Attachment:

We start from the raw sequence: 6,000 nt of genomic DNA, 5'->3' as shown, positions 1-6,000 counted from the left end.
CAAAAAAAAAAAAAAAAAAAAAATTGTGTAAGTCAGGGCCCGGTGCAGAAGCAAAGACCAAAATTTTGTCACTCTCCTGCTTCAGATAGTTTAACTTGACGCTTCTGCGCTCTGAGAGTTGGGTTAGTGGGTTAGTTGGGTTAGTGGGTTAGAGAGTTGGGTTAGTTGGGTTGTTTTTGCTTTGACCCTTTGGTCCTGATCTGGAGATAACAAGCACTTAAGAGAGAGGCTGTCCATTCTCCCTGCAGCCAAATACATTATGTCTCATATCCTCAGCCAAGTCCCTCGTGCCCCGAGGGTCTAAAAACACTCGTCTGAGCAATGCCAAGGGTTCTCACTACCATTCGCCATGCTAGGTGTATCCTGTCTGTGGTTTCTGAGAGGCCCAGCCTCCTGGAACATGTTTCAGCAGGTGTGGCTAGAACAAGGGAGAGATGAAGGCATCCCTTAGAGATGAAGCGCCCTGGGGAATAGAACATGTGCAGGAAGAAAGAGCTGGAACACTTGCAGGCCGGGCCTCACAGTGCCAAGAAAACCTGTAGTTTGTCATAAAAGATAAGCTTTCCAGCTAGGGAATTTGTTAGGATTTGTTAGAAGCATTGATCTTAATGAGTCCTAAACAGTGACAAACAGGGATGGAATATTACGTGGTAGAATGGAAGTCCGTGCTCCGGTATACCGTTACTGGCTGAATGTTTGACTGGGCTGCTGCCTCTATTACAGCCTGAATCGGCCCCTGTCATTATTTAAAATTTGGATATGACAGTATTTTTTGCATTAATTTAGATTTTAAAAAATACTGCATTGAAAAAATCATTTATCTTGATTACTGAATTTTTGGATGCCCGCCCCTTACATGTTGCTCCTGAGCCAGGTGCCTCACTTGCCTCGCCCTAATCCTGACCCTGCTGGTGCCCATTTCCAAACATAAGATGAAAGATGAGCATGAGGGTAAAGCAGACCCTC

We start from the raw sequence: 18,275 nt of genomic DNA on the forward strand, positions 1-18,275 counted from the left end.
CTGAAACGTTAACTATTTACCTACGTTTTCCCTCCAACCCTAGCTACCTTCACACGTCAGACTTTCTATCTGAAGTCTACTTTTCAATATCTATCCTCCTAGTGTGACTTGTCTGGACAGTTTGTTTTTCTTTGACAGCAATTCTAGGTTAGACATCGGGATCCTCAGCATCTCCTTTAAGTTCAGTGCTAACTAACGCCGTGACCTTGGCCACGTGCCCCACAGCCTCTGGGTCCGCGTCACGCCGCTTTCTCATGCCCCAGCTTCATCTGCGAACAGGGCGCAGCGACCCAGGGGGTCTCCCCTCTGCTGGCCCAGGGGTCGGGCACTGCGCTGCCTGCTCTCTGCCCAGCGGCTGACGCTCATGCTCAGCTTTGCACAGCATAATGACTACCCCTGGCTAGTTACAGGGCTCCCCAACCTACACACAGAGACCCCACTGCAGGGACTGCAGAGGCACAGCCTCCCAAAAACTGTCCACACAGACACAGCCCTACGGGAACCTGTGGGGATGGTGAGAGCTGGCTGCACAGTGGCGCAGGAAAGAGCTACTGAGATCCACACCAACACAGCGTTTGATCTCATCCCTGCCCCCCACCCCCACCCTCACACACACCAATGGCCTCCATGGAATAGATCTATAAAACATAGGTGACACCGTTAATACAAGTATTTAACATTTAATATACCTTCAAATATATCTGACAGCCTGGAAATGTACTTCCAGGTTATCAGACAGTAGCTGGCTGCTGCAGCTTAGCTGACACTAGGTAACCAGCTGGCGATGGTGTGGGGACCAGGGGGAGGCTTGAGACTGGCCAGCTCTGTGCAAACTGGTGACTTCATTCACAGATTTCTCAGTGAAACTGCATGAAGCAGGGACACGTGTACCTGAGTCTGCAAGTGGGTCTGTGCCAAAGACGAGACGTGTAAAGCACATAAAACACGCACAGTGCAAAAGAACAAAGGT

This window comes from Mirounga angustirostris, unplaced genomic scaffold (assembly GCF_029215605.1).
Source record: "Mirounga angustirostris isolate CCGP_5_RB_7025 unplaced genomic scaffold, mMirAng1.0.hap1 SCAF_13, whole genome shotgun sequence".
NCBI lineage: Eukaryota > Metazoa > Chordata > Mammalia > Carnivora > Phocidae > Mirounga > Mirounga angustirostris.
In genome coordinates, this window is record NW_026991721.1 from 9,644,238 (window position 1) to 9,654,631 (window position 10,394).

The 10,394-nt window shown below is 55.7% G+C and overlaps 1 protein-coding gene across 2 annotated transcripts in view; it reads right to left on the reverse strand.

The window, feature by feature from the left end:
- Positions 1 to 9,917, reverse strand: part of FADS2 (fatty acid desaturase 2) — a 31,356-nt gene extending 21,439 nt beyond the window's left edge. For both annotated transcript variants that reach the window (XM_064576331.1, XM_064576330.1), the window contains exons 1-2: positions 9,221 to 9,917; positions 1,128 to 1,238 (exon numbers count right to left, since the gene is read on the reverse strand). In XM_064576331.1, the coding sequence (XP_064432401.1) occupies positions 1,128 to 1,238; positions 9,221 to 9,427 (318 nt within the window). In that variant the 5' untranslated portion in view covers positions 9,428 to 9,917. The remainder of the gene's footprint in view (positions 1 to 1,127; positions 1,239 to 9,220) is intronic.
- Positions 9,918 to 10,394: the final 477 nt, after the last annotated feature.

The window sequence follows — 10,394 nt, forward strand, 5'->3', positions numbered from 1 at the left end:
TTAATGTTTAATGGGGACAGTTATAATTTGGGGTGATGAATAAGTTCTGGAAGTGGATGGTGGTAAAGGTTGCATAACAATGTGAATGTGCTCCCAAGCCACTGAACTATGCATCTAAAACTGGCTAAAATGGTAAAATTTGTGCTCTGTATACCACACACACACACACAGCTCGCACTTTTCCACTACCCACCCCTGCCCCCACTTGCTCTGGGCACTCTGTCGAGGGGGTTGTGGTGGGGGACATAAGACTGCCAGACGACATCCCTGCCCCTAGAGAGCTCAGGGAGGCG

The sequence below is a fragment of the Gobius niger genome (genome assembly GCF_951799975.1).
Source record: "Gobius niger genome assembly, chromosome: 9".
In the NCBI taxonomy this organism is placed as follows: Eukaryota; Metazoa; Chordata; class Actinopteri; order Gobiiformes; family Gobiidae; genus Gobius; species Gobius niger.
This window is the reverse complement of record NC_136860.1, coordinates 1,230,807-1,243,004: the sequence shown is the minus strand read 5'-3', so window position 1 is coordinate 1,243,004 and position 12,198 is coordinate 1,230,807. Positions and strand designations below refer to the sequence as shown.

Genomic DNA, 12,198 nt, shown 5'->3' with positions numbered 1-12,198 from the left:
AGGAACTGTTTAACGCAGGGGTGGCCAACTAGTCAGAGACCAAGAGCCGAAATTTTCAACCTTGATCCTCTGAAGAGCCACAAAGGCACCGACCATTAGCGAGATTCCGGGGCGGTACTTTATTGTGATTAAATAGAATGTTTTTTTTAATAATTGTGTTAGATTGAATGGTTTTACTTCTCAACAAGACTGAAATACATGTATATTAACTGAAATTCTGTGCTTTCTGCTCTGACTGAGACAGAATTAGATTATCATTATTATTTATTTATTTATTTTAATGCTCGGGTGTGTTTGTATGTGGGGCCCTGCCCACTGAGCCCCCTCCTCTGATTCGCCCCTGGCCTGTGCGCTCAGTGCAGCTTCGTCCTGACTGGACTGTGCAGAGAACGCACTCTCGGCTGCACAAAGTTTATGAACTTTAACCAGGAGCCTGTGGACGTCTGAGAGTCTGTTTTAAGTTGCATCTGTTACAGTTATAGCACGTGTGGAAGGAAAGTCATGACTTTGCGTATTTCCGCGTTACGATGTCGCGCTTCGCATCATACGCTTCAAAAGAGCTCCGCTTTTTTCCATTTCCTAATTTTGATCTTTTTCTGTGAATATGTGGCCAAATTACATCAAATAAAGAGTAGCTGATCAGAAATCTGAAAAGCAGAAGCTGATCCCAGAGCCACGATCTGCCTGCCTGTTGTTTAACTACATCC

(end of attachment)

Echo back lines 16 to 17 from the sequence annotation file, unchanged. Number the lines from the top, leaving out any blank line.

Source record: "Gobius niger genome assembly, chromosome: 9".
In the NCBI taxonomy this organism is placed as follows: Eukaryota; Metazoa; Chordata; class Actinopteri; order Gobiiformes; family Gobiidae; genus Gobius; species Gobius niger.